The equity gains reflect the strength of the Philippine gaming market and the success of City of Dreams Manila, Melco Resorts Chairman Lawrence Ho said in an e-mailed response to questions from Bloomberg News. “Our successful investment in Manila reinforces our confidence in identifying and investing in new markets.”

Shares of Melco Crown Philippines rose 3.7 percent Friday, versus a 0.1 percent gain in the Philippine Stock Exchange Index.

The Philippines has jumped on phone betting amid the Macau ban, with punters able to place bets at City of Dreams Manila via phone while watching the game play out through a live video stream. Casino gambling by phone is also banned in Singapore.

A lure for high-spending gamblers, remote gambling is not without controversy: read more.

Having a parent active in Macau has helped Melco Crown Philippines gain momentum, according to Richard Laneda, an analyst at COL Financial Group Inc. City of Dreams Manila’s hold rate for high rollers -- the portion of a VIP’s buy-in held by a casino -- is about 20 percent above the industry’s long-term average, Laneda said. But the link to Melco Resorts could also be a liability.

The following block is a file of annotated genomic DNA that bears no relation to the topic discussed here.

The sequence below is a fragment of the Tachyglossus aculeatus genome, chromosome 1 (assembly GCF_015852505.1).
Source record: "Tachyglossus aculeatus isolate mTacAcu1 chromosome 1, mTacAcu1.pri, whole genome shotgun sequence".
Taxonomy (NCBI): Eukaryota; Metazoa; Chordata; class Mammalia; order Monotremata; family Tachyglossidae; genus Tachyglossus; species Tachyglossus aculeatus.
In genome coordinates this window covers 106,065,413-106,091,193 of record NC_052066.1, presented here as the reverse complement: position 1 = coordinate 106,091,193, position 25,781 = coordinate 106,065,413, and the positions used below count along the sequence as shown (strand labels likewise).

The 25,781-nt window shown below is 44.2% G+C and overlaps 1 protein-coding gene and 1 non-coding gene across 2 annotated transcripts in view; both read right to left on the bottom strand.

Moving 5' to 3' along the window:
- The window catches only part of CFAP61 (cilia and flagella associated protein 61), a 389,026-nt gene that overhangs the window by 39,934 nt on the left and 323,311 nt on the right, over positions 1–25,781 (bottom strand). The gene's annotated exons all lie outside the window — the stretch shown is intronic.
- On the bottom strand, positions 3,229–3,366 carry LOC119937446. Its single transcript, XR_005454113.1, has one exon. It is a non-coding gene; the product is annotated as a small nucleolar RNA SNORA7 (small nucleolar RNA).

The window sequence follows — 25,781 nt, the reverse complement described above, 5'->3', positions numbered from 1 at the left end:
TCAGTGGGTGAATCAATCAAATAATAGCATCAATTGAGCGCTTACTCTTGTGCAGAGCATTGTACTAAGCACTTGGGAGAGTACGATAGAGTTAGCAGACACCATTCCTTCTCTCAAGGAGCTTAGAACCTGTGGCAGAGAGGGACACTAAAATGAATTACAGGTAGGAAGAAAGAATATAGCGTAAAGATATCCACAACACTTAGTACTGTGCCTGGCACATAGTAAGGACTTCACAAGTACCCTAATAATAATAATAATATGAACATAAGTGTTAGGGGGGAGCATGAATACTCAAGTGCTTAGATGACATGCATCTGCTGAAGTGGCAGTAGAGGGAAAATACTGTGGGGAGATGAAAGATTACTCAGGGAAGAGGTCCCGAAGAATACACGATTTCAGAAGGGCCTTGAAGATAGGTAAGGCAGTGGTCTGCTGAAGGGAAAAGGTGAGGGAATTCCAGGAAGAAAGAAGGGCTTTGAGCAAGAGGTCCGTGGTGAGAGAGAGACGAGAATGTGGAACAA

Macau Link

“City of Dreams, because it is highly exposed to the Chinese market, will be more sensitive to the state of politics between Manila and Beijing,” said Security Bank’s Reyes.

Looser visa requirements agreed to last year are expected to boost Chinese visitor arrivals to the Philippines in 2017, and Citigroup Inc. is predicting growth for all casino operators. At the same time, a revival in VIP gaming and a pivot toward catering to casual punters and tourists is underpinning a recovery in Macau.

That shouldn’t worry the Philippines, says Fernando, the supply manager playing baccarat at City of Dreams Manila.

“I haven’t been to Macau but the Chinese are coming here to Manila to play so the casinos here must be the same to what they have there,” he said, while cashing in his chips. “My friends who have been to Macau say the service and atmosphere here in Manila is friendlier.”

— With assistance by Daniela Wei, and Cecilia Yap